Four generations, from great-grandmothers to little girls, were there to honor Dawning Pollen Shorty, Taos Pueblo sculptor in micaceous clay, at an exhibit that was held at Starr Interiors on Sunday, August 21st. Many others were there, including her father, well known sculptor Robert Shorty, and her brother, as well as many art enthusiasts, personal friends and many other relatives.
Many from the community were in the courtyard visiting with each other and with Pollen. They were there to see her work, of course, but also there to celebrate with her. Continuing in the tradition of her mother Bernadette Track and aunt Soge Track, both artists as well, Pollen’s love of the clay and the earth of which it is part was reflected in her delicate and lyrical figures.
Earlier in the day, Pollen gave a demonstration showing how she painted the fired clay. In this case, it was a beautiful mask depicting a Pueblo woman in her ceremonial hair style, almost reminiscent of an Etruscan mask. Later some of those at the demonstration, including some who had studied with her previously, returned for the reception to celebrate her work. One of the men, I’m told, went home the following day and dug out his pail of clay that he had been guarding since he had studied with her some time ago. How’s that for inspiration?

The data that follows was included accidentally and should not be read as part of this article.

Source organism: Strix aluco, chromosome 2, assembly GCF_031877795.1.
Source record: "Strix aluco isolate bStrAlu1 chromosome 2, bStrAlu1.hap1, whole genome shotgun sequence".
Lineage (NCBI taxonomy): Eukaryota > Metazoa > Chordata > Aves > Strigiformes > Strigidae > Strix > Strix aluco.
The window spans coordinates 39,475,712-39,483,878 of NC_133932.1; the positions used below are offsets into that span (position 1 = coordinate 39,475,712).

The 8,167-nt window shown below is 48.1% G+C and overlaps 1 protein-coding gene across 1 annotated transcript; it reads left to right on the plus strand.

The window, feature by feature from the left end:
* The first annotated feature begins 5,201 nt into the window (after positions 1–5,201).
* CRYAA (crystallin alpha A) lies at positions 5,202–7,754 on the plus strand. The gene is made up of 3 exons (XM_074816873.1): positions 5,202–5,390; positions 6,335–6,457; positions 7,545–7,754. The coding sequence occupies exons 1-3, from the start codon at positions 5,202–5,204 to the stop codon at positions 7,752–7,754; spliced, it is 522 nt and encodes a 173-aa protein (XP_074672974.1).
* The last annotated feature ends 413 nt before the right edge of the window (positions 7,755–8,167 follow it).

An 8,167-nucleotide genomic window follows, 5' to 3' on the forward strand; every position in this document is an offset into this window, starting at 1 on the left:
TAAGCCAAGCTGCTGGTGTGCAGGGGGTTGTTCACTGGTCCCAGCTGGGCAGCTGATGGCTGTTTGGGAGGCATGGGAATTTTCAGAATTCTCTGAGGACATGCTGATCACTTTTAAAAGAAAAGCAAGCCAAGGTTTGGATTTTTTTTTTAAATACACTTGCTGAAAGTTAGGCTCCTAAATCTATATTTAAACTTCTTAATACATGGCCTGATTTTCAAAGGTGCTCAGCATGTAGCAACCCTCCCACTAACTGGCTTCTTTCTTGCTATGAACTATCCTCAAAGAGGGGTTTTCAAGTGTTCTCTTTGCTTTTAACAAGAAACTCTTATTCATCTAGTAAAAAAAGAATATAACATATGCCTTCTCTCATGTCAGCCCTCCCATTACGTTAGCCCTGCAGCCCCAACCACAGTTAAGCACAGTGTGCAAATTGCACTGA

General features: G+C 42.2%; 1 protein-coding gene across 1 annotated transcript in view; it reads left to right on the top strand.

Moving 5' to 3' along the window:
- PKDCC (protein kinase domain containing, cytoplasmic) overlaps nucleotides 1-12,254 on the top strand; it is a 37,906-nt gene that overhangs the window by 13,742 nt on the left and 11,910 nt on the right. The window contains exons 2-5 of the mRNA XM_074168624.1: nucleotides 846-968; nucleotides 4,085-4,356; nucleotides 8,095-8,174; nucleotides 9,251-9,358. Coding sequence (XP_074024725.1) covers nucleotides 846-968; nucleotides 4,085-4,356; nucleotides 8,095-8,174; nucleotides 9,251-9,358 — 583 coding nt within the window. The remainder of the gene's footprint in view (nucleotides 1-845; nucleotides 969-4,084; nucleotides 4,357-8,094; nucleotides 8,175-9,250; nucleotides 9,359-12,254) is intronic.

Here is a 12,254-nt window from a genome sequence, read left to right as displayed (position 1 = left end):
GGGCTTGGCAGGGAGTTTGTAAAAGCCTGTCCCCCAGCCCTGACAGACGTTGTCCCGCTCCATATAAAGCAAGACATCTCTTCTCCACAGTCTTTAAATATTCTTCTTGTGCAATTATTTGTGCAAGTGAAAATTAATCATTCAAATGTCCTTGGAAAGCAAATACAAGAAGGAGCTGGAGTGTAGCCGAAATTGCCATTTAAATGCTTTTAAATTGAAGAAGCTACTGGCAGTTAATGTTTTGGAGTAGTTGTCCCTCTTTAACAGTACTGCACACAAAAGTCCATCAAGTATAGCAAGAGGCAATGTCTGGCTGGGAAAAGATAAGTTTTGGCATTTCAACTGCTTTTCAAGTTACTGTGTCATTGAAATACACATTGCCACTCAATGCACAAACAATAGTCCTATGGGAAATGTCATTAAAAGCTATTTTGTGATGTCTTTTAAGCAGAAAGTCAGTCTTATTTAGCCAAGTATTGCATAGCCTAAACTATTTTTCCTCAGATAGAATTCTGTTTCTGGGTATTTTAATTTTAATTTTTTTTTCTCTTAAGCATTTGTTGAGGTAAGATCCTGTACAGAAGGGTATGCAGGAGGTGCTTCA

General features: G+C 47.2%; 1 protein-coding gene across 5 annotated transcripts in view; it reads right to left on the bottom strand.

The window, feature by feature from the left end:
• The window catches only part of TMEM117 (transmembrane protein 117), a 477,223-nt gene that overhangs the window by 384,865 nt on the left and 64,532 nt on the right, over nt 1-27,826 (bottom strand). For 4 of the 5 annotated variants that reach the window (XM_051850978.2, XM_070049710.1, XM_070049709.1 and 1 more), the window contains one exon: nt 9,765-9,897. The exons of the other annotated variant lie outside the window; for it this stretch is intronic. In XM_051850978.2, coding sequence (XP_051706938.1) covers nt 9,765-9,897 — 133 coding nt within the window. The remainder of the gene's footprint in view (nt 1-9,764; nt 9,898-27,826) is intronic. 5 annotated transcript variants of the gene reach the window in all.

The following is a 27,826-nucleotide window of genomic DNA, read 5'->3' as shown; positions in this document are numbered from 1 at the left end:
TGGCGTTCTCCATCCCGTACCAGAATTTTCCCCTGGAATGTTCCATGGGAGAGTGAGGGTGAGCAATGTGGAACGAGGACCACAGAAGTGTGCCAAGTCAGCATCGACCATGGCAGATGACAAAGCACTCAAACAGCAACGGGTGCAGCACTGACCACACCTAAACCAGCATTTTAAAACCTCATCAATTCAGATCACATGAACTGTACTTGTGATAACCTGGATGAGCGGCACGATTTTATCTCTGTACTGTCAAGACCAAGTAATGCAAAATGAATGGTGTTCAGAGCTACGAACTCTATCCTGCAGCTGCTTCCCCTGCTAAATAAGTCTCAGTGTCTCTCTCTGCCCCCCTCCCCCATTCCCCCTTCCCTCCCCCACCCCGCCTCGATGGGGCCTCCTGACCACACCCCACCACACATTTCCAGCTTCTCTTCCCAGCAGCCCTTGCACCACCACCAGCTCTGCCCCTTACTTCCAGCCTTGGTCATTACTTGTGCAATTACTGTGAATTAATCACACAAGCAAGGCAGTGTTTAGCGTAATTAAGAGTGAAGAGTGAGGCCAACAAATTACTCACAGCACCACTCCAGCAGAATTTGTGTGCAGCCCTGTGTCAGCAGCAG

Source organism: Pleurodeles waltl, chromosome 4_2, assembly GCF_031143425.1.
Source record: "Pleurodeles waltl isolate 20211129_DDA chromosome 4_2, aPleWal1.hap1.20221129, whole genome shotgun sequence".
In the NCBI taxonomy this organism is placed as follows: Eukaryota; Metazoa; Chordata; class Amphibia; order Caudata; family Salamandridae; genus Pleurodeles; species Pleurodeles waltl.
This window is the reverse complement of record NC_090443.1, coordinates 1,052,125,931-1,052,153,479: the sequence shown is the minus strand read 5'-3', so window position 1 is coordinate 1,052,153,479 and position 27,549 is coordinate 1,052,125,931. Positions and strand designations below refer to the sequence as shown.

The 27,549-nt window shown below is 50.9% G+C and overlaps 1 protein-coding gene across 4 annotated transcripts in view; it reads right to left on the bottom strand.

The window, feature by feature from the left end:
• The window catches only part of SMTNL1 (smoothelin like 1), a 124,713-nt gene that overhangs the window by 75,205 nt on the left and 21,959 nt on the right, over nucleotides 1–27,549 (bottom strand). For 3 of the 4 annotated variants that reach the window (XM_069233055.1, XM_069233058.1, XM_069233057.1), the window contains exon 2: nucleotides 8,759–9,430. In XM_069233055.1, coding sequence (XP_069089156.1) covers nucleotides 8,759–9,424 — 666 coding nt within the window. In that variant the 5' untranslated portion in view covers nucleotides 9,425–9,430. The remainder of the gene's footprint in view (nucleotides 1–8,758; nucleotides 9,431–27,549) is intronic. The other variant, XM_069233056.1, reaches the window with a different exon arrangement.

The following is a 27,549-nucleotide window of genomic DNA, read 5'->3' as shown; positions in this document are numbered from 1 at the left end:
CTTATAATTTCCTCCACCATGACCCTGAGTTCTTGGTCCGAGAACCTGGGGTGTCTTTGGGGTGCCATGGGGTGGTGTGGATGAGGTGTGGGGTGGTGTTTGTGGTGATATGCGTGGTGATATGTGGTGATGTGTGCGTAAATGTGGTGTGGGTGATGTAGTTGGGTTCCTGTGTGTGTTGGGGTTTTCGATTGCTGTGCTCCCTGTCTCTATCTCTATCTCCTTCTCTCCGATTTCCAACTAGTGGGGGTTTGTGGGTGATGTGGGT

It was a delightful time, a beautiful day and evening, and an opportunity to honor another young Taos artist who’s a well known teacher as well. As always, it was also a chance to reconnect with other people in the community. This was the second in the series of Starr Interiors Invites Taos Artists. The courtyard at our historic building, over a hundred years ago home and studio of famed artist, E.I. Couse*, seems to be made for embracing and celebrating Taos’ own art community.
Please check in with us to find out more about the next show in this series to be held on Sunday, September 25th, featuring the work of Richard Hawley and Tupper Heaton Hawley, both carrying on in the tradition of Taos families of acclaimed artists.
*E.I. Couse (1866–1936), founding member and first president of the Taos Society of Artists
Photos by © John Lamkin except where otherwise noted.